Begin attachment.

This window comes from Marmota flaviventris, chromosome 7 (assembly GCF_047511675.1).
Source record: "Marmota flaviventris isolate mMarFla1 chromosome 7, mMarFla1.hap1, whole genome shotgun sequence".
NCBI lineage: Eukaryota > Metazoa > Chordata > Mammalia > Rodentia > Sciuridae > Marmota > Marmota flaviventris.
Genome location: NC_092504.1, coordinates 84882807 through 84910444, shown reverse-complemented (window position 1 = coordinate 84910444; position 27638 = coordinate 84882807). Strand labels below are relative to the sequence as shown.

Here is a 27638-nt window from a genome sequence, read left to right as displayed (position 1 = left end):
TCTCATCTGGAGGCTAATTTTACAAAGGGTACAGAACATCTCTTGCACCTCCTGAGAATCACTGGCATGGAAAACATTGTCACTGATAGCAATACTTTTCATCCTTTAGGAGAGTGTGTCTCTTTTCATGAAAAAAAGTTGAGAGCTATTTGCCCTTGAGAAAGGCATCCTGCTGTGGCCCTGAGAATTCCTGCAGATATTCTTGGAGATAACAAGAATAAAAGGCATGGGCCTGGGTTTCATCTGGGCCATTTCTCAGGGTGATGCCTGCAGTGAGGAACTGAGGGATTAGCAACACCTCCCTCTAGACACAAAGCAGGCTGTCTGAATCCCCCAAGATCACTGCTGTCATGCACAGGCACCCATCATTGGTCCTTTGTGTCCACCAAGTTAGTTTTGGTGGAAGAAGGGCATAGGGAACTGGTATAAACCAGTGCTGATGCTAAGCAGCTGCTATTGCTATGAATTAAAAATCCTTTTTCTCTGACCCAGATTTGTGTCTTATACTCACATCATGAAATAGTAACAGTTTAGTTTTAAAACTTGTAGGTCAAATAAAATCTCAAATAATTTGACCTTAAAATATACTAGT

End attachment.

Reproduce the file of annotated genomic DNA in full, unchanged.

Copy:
This window comes from Marmota flaviventris, chromosome 7 (assembly GCF_047511675.1).
Source record: "Marmota flaviventris isolate mMarFla1 chromosome 7, mMarFla1.hap1, whole genome shotgun sequence".
NCBI lineage: Eukaryota > Metazoa > Chordata > Mammalia > Rodentia > Sciuridae > Marmota > Marmota flaviventris.
Genome location: NC_092504.1, coordinates 84882807 through 84910444, shown reverse-complemented (window position 1 = coordinate 84910444; position 27638 = coordinate 84882807). Strand labels below are relative to the sequence as shown.

Here is a 27638-nt window from a genome sequence, read left to right as displayed (position 1 = left end):
TCTCATCTGGAGGCTAATTTTACAAAGGGTACAGAACATCTCTTGCACCTCCTGAGAATCACTGGCATGGAAAACATTGTCACTGATAGCAATACTTTTCATCCTTTAGGAGAGTGTGTCTCTTTTCATGAAAAAAAGTTGAGAGCTATTTGCCCTTGAGAAAGGCATCCTGCTGTGGCCCTGAGAATTCCTGCAGATATTCTTGGAGATAACAAGAATAAAAGGCATGGGCCTGGGTTTCATCTGGGCCATTTCTCAGGGTGATGCCTGCAGTGAGGAACTGAGGGATTAGCAACACCTCCCTCTAGACACAAAGCAGGCTGTCTGAATCCCCCAAGATCACTGCTGTCATGCACAGGCACCCATCATTGGTCCTTTGTGTCCACCAAGTTAGTTTTGGTGGAAGAAGGGCATAGGGAACTGGTATAAACCAGTGCTGATGCTAAGCAGCTGCTATTGCTATGAATTAAAAATCCTTTTTCTCTGACCCAGATTTGTGTCTTATACTCACATCATGAAATAGTAACAGTTTAGTTTTAAAACTTGTAGGTCAAATAAAATCTCAAATAATTTGACCTTAAAATATACTAGT